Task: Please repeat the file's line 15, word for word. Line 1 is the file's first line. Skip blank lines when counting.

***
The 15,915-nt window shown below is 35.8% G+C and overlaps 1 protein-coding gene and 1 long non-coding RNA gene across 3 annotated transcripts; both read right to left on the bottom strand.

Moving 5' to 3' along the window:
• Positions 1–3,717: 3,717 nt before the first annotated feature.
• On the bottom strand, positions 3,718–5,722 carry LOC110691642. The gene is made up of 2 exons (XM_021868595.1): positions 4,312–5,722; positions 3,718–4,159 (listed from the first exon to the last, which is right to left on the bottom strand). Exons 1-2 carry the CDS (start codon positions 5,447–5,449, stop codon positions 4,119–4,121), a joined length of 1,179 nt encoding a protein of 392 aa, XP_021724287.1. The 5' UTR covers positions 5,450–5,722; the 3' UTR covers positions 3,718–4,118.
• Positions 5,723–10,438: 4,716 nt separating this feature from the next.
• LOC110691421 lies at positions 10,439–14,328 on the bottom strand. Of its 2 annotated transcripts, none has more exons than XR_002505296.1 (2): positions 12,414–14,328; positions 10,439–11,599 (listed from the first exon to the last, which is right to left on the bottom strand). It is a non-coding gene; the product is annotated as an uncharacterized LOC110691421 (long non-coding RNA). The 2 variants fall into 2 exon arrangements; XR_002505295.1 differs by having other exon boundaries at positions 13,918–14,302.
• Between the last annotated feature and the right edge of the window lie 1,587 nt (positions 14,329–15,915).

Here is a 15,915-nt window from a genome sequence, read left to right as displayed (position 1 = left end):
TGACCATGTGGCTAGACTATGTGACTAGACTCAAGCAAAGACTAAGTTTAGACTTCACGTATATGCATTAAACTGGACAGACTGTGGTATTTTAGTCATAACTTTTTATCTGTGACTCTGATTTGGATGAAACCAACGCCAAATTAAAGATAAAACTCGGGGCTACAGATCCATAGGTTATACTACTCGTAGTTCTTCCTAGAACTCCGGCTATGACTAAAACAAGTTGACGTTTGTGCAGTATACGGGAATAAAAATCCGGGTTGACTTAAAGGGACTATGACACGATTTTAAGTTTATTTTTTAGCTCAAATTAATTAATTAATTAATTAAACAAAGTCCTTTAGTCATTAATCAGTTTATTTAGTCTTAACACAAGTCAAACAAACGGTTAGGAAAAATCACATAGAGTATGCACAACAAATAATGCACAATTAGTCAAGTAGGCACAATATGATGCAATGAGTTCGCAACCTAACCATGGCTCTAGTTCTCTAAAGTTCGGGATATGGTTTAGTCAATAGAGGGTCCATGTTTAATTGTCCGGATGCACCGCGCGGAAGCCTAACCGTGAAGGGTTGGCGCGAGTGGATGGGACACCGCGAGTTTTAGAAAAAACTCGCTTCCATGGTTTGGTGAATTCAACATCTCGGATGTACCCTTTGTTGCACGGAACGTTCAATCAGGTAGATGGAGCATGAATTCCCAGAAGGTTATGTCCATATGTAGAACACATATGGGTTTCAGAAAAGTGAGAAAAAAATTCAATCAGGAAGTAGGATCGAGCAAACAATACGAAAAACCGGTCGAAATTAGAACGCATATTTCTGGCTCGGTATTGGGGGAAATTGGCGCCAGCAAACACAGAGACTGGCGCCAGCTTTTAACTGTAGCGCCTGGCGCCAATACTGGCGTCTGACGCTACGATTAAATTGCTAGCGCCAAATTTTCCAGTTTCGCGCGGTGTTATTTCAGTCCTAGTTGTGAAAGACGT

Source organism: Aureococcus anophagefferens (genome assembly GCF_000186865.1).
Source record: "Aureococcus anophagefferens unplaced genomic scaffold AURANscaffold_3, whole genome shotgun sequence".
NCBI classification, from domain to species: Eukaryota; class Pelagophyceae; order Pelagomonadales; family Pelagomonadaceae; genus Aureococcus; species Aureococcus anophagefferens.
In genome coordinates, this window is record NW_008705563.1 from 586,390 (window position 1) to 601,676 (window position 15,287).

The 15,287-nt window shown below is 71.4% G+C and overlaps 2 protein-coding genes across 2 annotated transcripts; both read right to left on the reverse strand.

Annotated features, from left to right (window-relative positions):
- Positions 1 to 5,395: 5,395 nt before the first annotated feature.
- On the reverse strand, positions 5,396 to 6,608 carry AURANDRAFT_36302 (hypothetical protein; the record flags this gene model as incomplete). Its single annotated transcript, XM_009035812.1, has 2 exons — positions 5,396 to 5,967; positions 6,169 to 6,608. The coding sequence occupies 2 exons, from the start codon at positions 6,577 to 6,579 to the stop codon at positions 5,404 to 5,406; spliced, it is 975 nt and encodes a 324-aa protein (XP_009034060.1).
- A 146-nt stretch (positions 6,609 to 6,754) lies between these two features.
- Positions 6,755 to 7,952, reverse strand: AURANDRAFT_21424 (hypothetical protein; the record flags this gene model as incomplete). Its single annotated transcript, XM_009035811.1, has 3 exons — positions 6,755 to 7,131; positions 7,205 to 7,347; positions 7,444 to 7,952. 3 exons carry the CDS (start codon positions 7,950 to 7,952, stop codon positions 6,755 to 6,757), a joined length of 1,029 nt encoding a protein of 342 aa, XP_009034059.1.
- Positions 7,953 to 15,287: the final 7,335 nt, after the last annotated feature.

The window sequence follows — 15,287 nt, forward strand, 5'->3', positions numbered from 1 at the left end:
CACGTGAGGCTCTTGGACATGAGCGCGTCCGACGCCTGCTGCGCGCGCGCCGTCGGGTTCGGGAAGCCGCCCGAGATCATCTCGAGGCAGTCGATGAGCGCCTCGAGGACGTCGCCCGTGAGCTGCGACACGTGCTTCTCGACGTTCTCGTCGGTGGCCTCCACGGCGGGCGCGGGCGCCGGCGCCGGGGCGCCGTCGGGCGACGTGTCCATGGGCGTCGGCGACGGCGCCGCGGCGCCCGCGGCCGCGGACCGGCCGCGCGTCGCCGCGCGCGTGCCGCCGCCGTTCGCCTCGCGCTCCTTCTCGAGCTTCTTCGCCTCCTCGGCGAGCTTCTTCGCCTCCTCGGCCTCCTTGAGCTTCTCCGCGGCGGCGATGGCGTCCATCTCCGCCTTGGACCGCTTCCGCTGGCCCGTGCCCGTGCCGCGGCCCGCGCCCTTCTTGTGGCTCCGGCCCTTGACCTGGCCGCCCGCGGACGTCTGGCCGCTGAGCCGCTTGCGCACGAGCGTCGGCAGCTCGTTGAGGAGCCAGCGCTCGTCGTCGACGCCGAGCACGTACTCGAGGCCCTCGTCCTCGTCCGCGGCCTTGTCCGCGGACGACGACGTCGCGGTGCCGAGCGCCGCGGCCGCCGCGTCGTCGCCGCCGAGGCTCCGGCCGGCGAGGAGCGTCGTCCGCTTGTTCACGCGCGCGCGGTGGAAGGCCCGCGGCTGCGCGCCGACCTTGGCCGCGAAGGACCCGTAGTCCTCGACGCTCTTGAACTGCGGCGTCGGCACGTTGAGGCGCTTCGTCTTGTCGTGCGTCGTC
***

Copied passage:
Annotated features, from left to right (window-relative positions):